Recording the Dennis Lee Project was a dream come true compared to the Jive Kings. I was always frustrated with the tunes on the Jive Kings records that I had learned on the spot, then recorded, then played live and reaaaally got to know the tune and make a much better bass line.
With the Dennis Lee Project, Mike Ross, Kirk White, and I rehearsed for a couple months beforehand. Mike had the tunes all written, we had charts, we rehearsed each tune, and figured out the core of the tune's parts and then when we went to record it was just refine and be even more creative mode.
Steve Bellamy as a producer was great to work with - he knew the tunes well but let Mike unleash his vision from what I could tell. He was excited by individual parts we were recording made everyone feel at ease.
I even got to offer a few things here and there that made their way onto the recording. One being, Mike couldn't decide how to end "The Question"... he said.. you figure it out. It's a medium-up swing tune with a bop-like melody so with that in mind I wrote that weird soli line with a oddesquely typical bluesy ending. I was nervous as hell presenting it to Mike ..but he liked it and we rehearsed it a few times and nailed it.
Another cool thing was "The Faithful Donut" ... the day we recorded that Mike says .. "so I want to start this with an upright bass improv line... make it up..don't care..just do something... ".
Whoa.. I hadn't done this before..not for recording...improv live is one thing but.. to cut it on a record... with much bravado I said..."surrrre no problem"... Steve said GO... and I went ...blaaaalallafffffpttt fottpppt ..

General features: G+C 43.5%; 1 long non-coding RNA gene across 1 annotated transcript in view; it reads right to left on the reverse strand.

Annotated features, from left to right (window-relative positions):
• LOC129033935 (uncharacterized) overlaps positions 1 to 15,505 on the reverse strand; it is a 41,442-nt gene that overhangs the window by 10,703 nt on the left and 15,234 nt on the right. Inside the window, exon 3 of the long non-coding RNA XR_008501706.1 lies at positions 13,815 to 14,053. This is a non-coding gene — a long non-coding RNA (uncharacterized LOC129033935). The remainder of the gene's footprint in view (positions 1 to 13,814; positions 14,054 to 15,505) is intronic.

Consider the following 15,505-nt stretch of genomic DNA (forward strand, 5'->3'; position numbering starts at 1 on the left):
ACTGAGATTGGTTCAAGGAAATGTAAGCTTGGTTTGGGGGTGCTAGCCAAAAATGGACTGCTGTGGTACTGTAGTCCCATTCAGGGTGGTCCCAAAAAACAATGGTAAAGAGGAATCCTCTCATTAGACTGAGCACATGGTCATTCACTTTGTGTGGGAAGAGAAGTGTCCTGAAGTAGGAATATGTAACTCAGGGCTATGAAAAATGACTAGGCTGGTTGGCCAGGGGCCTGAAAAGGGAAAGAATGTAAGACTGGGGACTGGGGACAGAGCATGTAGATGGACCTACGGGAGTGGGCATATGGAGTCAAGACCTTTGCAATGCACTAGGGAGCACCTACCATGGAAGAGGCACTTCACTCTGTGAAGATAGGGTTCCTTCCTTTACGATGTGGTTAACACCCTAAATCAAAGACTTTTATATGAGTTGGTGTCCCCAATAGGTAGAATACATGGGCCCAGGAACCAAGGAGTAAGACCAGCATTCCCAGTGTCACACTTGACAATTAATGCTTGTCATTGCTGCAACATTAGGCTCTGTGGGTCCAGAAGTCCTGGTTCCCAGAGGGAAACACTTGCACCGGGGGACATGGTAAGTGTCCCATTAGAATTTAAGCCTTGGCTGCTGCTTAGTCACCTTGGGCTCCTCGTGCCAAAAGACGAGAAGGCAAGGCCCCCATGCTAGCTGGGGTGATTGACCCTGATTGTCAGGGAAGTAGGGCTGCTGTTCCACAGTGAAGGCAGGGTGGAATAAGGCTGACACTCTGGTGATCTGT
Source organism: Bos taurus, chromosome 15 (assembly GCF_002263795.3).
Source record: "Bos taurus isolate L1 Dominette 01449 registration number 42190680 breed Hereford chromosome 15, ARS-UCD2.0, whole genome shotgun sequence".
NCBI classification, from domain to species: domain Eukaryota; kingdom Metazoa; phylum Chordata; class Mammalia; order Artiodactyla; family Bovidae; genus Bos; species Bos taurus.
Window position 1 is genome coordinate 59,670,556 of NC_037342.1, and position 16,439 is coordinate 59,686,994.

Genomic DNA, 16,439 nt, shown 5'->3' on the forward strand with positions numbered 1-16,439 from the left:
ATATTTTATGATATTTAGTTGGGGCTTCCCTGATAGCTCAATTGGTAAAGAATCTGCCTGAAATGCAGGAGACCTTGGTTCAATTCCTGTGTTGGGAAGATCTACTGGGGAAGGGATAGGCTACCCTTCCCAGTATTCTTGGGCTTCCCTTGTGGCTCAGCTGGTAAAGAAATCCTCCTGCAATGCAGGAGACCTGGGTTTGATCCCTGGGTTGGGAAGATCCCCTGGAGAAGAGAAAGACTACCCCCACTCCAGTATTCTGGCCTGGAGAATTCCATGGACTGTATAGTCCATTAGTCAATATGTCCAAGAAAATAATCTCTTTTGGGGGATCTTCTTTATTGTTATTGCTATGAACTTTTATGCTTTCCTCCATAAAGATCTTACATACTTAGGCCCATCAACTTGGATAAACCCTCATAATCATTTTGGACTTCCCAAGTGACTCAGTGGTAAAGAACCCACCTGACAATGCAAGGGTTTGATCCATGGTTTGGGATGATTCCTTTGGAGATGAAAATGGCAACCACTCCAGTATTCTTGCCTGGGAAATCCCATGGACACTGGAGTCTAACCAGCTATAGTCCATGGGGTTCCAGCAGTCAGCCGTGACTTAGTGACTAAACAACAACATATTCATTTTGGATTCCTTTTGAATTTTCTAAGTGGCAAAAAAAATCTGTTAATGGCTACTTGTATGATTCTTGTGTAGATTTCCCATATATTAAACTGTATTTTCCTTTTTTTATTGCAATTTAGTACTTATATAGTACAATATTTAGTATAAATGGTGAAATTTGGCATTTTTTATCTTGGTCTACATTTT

it was terrible. we all laughed... breathed the stress out of me and then a couple passes later I came up with something somewhat interesting. In order to give it a contrast from the main line of the tune in DMajor I started with an F#aug chord and winded around down to the main groove of the tune.
Another factoidily fact... I only owned my fretless jazz at this point and it just wasn't cutting the mustard for the sound we needed. Steve said "Do you have a Pbass?" ... nope. So .. upon Perry's suggestion I contacted Roger Jabbour and said "hey...mind if I borrow your electric bass to record??" ...assuming he was going to tell me to get lost ( it's a beaut of an instrument... "I" wouldn't want to lend it out to some former student! ). Anyway he said sure and thank God...the tone is great. I esp love hearing it in Good Morning groove.
Oh...and Lonesome Was a Pot of Gold... that was the first time I really experienced the joy of space and sustain while playing a song.